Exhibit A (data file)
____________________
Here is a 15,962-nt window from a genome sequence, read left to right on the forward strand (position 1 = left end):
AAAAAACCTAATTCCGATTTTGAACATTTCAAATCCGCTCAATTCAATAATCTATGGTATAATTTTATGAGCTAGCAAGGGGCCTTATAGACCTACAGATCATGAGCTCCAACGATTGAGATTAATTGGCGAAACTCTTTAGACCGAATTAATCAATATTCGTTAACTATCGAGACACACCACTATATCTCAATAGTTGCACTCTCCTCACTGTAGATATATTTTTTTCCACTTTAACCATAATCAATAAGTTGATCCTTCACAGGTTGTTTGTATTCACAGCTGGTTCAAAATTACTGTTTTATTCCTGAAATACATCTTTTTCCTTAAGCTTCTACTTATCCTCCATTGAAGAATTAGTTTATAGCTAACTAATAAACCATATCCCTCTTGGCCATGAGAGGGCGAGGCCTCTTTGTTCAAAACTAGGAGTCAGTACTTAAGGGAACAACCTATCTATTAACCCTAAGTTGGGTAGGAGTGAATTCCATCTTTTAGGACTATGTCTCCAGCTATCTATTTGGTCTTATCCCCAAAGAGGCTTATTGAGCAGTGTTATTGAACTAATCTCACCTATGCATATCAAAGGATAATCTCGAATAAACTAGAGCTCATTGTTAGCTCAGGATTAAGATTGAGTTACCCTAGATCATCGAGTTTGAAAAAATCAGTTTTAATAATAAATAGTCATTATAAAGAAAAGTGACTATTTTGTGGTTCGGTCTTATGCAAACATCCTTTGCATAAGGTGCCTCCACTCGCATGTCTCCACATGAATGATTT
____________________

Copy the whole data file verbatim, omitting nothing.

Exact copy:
Here is a 15,962-nt window from a genome sequence, read left to right on the forward strand (position 1 = left end):
AAAAAACCTAATTCCGATTTTGAACATTTCAAATCCGCTCAATTCAATAATCTATGGTATAATTTTATGAGCTAGCAAGGGGCCTTATAGACCTACAGATCATGAGCTCCAACGATTGAGATTAATTGGCGAAACTCTTTAGACCGAATTAATCAATATTCGTTAACTATCGAGACACACCACTATATCTCAATAGTTGCACTCTCCTCACTGTAGATATATTTTTTTCCACTTTAACCATAATCAATAAGTTGATCCTTCACAGGTTGTTTGTATTCACAGCTGGTTCAAAATTACTGTTTTATTCCTGAAATACATCTTTTTCCTTAAGCTTCTACTTATCCTCCATTGAAGAATTAGTTTATAGCTAACTAATAAACCATATCCCTCTTGGCCATGAGAGGGCGAGGCCTCTTTGTTCAAAACTAGGAGTCAGTACTTAAGGGAACAACCTATCTATTAACCCTAAGTTGGGTAGGAGTGAATTCCATCTTTTAGGACTATGTCTCCAGCTATCTATTTGGTCTTATCCCCAAAGAGGCTTATTGAGCAGTGTTATTGAACTAATCTCACCTATGCATATCAAAGGATAATCTCGAATAAACTAGAGCTCATTGTTAGCTCAGGATTAAGATTGAGTTACCCTAGATCATCGAGTTTGAAAAAATCAGTTTTAATAATAAATAGTCATTATAAAGAAAAGTGACTATTTTGTGGTTCGGTCTTATGCAAACATCCTTTGCATAAGGTGCCTCCACTCGCATGTCTCCACATGAATGATTT